Pay settlements for workers in Britain’s hard-pressed manufacturing sector have fallen to their lowest level for any quarter since 1987, according to a key survey of wage agreements.

The Engineering Employers’ Federation, whose members are largely manufacturers, reported average level of pay rises agreed in the first three months of this year at 1.7 per cent, well below inflation as measured by the Consumer Price Index.

Moreover, the number of companies freezing pay rose to nearly 45 per cent of all reported settlements, again the highest level since the survey began in 1987. However, the number reporting that they had deferred their pay settlements in the three months through March fell slightly to just under 20 per cent of all settlements.

The woes of the UK’s manufacturing sector stand out, even amid a generally bleak economy. According to the Office for National Statistics, manufacturing output suffered a decline of 6.2 per cent in the first quarter of this year from the last quarter in 2008, contributing to a much larger than expected 1.9 per cent contraction in national income.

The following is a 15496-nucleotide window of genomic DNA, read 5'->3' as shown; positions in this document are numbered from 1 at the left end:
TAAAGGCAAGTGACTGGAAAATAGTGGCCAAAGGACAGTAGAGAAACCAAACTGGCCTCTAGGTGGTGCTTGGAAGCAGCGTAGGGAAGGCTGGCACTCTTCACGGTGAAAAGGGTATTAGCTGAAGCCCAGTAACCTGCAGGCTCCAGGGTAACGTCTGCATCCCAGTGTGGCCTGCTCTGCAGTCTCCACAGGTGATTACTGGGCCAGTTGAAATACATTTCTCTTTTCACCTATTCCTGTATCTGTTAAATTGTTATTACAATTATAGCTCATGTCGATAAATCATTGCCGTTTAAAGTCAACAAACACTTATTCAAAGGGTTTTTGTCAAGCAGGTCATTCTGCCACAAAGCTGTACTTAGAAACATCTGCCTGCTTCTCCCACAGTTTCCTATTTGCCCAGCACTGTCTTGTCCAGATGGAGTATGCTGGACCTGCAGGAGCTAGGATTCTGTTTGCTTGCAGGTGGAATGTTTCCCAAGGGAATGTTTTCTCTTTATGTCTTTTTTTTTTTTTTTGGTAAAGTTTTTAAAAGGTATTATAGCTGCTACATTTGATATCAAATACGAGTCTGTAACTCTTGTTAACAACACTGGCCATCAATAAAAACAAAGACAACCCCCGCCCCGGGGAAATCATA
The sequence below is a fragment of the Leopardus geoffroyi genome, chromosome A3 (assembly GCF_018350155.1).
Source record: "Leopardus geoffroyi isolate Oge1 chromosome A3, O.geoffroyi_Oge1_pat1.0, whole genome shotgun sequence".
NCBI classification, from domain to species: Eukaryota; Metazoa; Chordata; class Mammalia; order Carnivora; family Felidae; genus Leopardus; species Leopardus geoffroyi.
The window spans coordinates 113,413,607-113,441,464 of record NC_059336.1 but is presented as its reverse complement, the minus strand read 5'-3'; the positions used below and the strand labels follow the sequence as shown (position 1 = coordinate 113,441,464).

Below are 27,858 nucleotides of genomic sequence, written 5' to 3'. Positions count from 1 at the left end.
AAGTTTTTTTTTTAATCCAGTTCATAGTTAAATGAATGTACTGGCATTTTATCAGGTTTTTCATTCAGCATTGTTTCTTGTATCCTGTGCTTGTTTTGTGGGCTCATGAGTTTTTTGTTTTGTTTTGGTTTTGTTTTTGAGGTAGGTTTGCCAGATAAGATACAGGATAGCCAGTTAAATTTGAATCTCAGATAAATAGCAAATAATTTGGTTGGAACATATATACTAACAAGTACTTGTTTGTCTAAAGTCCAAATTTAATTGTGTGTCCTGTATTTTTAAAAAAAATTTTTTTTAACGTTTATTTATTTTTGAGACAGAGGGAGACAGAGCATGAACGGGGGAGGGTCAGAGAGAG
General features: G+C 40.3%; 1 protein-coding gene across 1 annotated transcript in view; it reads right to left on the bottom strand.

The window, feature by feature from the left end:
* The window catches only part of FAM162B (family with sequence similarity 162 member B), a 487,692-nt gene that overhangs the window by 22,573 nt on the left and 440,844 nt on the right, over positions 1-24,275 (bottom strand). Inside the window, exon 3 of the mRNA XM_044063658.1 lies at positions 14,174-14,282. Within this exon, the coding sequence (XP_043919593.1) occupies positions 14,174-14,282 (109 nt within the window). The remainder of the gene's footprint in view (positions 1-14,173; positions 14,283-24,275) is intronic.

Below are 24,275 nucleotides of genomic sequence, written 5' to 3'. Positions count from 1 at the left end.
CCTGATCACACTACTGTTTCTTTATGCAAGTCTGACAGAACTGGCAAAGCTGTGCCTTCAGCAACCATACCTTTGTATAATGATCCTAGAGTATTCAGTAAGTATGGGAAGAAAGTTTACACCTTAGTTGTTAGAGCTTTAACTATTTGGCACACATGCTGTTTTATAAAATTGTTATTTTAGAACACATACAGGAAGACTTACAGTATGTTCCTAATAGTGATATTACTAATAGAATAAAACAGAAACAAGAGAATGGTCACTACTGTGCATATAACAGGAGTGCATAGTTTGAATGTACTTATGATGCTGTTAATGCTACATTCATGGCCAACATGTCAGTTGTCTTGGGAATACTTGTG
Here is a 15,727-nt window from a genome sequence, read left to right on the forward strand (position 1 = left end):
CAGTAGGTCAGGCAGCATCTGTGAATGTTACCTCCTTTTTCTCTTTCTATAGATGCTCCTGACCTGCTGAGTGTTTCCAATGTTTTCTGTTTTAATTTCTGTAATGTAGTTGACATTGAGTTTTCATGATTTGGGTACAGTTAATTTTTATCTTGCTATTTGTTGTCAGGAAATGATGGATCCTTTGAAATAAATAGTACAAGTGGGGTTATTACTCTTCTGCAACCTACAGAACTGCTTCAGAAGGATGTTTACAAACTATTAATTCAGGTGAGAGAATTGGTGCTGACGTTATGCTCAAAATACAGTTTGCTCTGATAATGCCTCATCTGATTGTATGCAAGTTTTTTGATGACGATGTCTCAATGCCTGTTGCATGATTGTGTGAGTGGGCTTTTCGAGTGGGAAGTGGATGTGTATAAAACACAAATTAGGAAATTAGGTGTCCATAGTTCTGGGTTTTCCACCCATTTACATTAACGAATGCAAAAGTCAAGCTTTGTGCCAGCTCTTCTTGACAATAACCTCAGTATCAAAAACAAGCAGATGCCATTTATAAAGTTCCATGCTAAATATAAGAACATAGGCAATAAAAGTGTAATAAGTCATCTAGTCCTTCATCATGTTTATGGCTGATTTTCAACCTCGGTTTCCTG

The average manufacturing pay settlement in March was a wage hike of 0.7 per cent, down from 1.9 per cent in January - the largest single month for wage pacts - and 1.9 per cent in February.

David Yeandle, head of employment policy at the EEF, said: “This continued squeeze on pay demonstrates very starkly not just the severe impact that the economic downturn is having on manufacturers, but the efforts companies, employees and their representatives are making to avoid redundancies.”

However, the full survey results do highlight disparities; almost a quarter of all contracts rose between 2.0 and 3.0 per cent and nearly 5 per cent rose by 4.0 per cent, in contrast to the just over half of all settlements which were between zero and two per cent.

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